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As It Opens More Operations, USDA Relies on Staff to Work Without Pay
Federal meat inspectors are reporting to work without pay during the partial government shutdown, said an industry trade group on Wednesday, as the USDA called on 9,700 furloughed FSA employees to reopen offices nationwide today to serve farmers and ranchers. Food stamp benefits were paid early for February, but the USDA does not have a large enough reserve to pay benefits in full in March if the month-old shutdown continues.
When asked if meat companies had reported any disruption in inspections, a spokesperson for the North American Meat Institute, a trade group, said, “Our experience is that inspectors are on the job and inspecting meat.” The shutdown is affecting a wide range of government agencies. At the IRS, for example, hundreds of employees have called in sick or received permission to stay home due to financial hardship, said the Washington Post. Now, the Post said, some of the USDA’s 8,600 meat inspectors “have begun calling in sick — in numbers large enough to trigger an agency crackdown.”
“There haven’t been any production impacts that we’re aware of,” said the meat industry spokesperson. “We haven’t heard anything to suggest that will change, so we fully anticipate inspection at all our plants will continue normally.”
A USDA spokesperson was not immediately available for comment on meat inspectors or expectations for staff workers at its Farm Service Agency offices. The USDA says all FSA offices will be open today and handling a wider range of business than they provided during stopgap service last week.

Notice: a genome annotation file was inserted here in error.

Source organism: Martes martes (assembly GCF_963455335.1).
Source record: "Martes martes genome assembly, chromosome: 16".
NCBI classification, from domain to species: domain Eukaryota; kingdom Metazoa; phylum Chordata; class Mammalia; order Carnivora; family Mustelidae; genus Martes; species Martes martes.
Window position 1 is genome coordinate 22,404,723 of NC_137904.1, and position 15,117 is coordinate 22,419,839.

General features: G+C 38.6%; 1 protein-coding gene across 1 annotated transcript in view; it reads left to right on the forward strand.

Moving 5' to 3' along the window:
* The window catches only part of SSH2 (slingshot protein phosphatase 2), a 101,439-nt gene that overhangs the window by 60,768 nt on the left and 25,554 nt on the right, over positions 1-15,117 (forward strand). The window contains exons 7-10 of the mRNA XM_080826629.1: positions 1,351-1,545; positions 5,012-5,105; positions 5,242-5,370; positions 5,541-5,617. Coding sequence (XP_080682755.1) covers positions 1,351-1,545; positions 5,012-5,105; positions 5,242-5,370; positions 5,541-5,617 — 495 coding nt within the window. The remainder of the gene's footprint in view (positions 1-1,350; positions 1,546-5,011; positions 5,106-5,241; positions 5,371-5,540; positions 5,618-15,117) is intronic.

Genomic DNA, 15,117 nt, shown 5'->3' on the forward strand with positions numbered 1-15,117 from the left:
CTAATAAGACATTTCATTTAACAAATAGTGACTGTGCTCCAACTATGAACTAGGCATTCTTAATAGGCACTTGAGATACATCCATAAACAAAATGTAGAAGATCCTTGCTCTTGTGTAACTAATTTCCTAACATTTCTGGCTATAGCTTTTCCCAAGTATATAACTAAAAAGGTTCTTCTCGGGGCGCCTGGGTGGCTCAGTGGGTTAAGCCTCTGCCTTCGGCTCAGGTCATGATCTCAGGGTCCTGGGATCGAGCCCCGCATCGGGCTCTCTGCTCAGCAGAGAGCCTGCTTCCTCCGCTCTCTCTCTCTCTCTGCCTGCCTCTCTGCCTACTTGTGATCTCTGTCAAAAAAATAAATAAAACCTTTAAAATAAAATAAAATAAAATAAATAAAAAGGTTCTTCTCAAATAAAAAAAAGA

The Senate was scheduled to vote today on rival Republican and Democratic plans to end the shutdown. Neither was expected to pass. On Wednesday, the Democratic-controlled House passed legislation to reopen the government that included a rider to delay the relocation of two USDA research agencies.
House Agriculture chairman Collin Peterson told a North Dakota radio station that he suggested to party leaders that the shutdown, triggered by President Trump’s demand for $5.7 billion for a wall along the Mexican border, could be resolved by giving Trump the money but putting “strings on it so you make sure he puts the wall where it needs to be.” Peterson called for an expansion of the Border Patrol and more money to inspect cargo and passengers at U.S. ports of entry. “That’s more important than the wall,” he said during the News and Views program on KFGO-AM in Fargo.
The shutdown has stalled implementation of the 2018 farm law, slowed access to USDA loans and crop payments, and shut down the stream of USDA statistical reports and estimates that help farmers decide which crops to plant. The annual Agricultural Outlook Forum, a two-day extravaganza of speakers and forecasts of U.S. and world agricultural performance in the year ahead, is scheduled for late February.
In a sign that a protracted shutdown is possible, the White House asked agency leaders for a list of programs that would suffer the most if the shutdown persists into March or April, said the Post.
When the USDA announced the early release of SNAP benefits for February, it said there was sufficient funding for child nutrition programs, including school lunch, for February and March. There was enough money to cover February’s costs for the WIC program as well as for food delivery through the Commodity Supplemental Food Program, The Emergency Food Assistance Program, and the Food Distribution Program on Indian Reservations, it said.
SNAP is the focus of attention because of the size of the program — 38.6 million participants who collectively receive $4.8 billion in benefits monthly. States get about $350 million a month to defray the cost of administering food stamps. The USDA has a reserve of just $3 billion for SNAP, creating the risk of prorated benefits in March.